But first I had to remove sections of the old saildrive pan to make room for the new engine bed. I carefully drilled some small holes in the pan first to make sure it wasn’t somehow flooded inside. I then made short work of the pan with a sawzall, being careful not to saw a hole in the bottom of the boat. This is far as I could go with the boat in the water so it was time to head for the boatyard.
5/22/2015 The voyage across Clear Lake to the boat yard was accomplished thanks to Sharktypus and my 5Hp outboard. With the dink secured to Solitaire’s stern quarter, she made about 3kts. The water level in Clear Lake remained 2ft above MLLW due to a stout southeast wind. This resulted in 6″ of water between the keel and the mud bottom.
Removal of the saildrive drain plug was still possible. Water drained out for a while, but then turned into a stinky mix of emulsified oil and water. I captured and recycled the contents. Afterward, removal of the saildrive was straightforward. Once the six 17mm bolts were removed from below, both halves could be carried off, never to be seen again. I then set to work removing the rest of the saildrive pan. With the sawzall it was a breeze. I then ground down the fiberglass adjacent to the hole, and Abraham, the awesome fiberglass/paint guy from Morales Boat Repair, filled it in.
5/29/2015 Then it was time to install the new shaft, shaft coupler, strut, stern tube, stuffing box, packing, cutlass bearing, propeller, and zincs. I left the diesel in my garage but brought the Hurth transmission and mounts with me, so I could make sure everything was in position. Installing the carbon fiber shaft strut I made was surprisingly easy. I just figured out how close to the rudder I was willing to put the prop. Then I cut a slot and stuck the strut in. I clamped it so it wouldn’t fall out, but I could still alter its fore and aft angle so I could get everything aligned with the transmission. I was hoping for a 15-degree down angle but when all was said and done I was at 16.3 degrees. Oh well, onward.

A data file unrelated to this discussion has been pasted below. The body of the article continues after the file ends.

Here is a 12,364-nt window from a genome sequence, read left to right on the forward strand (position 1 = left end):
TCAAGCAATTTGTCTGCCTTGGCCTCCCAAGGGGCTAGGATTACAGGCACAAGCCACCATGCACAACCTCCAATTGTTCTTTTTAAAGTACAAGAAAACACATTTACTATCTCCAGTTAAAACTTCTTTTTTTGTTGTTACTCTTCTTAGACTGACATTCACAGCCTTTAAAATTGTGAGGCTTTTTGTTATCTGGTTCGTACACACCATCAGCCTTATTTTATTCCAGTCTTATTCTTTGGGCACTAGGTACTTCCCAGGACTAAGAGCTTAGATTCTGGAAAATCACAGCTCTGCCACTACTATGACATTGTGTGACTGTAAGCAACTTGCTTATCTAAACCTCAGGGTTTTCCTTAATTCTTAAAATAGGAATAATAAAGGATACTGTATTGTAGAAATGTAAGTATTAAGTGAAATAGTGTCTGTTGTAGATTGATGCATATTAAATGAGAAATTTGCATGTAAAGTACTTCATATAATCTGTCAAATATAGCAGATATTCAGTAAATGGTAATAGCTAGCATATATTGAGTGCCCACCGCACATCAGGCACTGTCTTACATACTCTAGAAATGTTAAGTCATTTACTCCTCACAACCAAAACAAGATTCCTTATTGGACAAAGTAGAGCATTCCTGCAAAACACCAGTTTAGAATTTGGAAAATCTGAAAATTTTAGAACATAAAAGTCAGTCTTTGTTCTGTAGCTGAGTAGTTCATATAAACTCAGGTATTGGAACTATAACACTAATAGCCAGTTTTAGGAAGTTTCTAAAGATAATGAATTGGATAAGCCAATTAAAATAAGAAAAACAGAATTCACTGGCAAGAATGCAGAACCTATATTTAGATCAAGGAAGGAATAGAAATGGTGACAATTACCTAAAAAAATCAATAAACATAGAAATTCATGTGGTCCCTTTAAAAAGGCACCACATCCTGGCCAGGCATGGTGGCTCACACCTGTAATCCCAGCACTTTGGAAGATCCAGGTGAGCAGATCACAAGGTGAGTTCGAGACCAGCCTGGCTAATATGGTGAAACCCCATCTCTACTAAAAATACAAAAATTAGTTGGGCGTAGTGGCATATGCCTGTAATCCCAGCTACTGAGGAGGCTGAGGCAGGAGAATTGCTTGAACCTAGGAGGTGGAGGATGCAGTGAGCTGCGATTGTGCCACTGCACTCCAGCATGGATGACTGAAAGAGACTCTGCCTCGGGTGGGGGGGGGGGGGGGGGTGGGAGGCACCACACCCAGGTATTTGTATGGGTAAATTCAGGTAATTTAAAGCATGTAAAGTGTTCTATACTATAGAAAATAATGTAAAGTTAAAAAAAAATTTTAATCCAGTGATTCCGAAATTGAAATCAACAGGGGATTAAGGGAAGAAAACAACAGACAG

I made the carbon fiber shaft strut purely as an experiment. I am curious to see how it holds up, and if there are any electrolysis effects. It would have been so much easier to have purchased one from Buck Algonquin. I’ve always thought saildrives should be made out of composites. Alas.
6/14/2015 Solitaire is back in her slip now. I have recently started work at another company so progress will slow down a bit. The good news is several of my coworkers have at least some interest in undersea exploration, and the talent to be of great help. In case you haven’t guessed its coffee break time 🙂
9/15/2015 Solitaire has a propulsion system again! I was able to run the diesel in gear for a couple of hours over the weekend and it went very smoothly. Vibration was minimal, and apart from needing a better intake silencer I was left with little to complain about. Here are a few pictures of the installation process.
And a video of the Kubota diesel during one of the test runs.
And last but not least, How many licks does it take to get to the center of a Tootsie Pop? Three! This also happens to be the number of licks with a sledge hammer it takes to get to the center of a Volvo 110S saildrive with electrolysis damage. I never liked Tootsie Pops. They are the Turducken of sweets. Can’t abide Candy Corns either. They may go ok in coffee though……
If I have omitted anything you desperately need to know email me